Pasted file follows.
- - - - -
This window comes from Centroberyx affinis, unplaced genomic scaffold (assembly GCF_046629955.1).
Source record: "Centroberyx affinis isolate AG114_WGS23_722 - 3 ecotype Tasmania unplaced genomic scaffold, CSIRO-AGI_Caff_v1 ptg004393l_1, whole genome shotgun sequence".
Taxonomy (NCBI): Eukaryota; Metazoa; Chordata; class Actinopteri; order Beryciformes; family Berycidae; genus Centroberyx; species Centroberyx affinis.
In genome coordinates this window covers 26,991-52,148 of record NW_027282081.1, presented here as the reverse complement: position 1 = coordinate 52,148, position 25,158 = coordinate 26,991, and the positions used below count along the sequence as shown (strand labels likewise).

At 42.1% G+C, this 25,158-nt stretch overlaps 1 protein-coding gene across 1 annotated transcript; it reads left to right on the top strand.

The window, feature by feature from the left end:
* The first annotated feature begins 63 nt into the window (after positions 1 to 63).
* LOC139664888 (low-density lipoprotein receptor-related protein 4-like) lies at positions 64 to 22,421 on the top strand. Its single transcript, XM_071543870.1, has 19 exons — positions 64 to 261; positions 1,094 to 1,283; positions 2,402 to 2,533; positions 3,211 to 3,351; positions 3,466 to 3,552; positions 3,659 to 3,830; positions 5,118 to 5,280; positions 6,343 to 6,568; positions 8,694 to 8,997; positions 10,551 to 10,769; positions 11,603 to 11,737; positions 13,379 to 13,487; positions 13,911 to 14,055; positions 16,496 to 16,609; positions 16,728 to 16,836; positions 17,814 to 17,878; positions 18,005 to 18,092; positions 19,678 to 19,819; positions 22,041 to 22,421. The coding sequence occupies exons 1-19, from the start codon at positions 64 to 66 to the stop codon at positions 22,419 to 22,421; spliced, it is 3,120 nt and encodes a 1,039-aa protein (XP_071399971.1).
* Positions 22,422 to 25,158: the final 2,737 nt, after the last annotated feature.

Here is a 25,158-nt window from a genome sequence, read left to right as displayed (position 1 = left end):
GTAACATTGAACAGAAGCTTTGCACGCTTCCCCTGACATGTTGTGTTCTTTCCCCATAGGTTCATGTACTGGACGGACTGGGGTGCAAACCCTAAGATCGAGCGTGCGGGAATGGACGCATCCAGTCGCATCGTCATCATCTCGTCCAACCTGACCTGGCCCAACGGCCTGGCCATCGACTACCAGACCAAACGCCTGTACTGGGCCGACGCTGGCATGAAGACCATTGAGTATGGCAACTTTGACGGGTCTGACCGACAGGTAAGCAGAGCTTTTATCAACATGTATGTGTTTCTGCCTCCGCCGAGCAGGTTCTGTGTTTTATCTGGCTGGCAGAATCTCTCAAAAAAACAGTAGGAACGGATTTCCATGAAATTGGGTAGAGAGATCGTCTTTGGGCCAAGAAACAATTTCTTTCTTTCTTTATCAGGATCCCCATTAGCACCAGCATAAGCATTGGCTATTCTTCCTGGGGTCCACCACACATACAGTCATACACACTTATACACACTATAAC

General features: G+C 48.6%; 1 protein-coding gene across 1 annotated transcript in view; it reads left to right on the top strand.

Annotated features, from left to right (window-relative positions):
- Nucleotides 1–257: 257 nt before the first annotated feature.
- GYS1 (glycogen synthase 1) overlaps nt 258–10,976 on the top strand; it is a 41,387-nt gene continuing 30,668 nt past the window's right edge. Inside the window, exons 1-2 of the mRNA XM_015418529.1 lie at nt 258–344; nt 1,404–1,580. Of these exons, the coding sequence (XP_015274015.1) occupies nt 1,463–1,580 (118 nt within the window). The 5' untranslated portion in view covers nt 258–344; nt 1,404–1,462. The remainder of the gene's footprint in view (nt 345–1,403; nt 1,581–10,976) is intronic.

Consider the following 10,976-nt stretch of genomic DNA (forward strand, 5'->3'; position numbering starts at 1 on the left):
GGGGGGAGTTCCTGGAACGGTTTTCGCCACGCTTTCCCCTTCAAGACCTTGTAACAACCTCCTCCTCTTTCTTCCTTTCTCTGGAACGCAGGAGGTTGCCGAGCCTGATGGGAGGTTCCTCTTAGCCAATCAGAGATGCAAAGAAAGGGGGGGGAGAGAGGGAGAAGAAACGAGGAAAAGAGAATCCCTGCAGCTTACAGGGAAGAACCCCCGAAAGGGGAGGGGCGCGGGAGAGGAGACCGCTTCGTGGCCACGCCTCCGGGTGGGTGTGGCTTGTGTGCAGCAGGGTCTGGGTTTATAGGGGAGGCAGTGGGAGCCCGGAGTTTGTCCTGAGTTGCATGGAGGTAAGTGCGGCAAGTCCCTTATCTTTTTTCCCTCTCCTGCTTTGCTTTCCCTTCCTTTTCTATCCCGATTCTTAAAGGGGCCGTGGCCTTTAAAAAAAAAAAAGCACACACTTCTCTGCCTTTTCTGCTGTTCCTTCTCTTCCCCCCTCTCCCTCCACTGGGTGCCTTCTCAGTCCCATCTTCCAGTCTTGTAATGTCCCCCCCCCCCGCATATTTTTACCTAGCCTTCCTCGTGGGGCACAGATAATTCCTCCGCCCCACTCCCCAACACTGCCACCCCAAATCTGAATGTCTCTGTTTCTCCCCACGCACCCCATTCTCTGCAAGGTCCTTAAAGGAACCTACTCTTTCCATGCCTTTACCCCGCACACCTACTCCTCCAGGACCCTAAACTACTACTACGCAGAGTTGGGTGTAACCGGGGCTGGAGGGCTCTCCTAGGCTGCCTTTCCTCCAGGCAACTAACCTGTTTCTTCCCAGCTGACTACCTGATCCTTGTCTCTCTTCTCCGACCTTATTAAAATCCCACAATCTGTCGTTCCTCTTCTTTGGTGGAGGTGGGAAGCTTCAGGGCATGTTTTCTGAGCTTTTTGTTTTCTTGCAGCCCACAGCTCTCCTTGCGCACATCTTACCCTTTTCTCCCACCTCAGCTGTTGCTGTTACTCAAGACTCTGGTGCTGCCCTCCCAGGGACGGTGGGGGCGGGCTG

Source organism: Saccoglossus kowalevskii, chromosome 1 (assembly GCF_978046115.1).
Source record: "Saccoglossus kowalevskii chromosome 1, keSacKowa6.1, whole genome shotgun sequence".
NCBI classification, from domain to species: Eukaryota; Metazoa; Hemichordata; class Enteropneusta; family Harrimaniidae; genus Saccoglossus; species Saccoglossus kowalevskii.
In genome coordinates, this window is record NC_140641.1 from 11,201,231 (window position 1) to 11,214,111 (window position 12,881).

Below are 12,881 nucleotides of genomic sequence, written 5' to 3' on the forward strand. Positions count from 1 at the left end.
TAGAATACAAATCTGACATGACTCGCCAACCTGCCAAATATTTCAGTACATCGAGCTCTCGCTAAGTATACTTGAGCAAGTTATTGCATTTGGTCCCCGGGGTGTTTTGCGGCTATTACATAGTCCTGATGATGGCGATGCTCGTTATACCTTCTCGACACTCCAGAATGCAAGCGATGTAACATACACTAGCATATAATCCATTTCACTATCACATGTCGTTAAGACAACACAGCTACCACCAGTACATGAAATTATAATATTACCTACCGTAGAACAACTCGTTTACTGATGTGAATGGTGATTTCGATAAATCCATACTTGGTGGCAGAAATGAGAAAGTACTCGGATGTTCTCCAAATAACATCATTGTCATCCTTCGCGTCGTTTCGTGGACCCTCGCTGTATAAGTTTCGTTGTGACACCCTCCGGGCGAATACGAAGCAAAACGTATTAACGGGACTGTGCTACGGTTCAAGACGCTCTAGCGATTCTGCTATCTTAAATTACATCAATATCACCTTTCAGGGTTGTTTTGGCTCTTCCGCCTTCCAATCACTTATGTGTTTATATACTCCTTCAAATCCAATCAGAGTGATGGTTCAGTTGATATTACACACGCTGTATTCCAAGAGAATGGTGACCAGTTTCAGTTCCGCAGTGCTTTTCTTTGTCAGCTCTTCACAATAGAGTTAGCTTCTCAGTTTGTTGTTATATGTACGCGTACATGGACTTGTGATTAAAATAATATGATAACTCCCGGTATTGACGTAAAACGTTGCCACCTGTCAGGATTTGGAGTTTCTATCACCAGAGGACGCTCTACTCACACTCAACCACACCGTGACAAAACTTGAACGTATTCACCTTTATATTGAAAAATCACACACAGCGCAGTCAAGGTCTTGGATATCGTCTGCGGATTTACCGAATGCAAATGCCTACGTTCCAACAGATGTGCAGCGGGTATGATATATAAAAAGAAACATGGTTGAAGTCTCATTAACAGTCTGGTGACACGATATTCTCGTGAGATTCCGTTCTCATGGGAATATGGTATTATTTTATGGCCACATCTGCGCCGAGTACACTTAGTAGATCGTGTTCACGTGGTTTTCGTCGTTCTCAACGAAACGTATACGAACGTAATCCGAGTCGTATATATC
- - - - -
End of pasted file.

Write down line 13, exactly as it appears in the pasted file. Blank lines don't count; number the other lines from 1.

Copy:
Annotated features, from left to right (window-relative positions):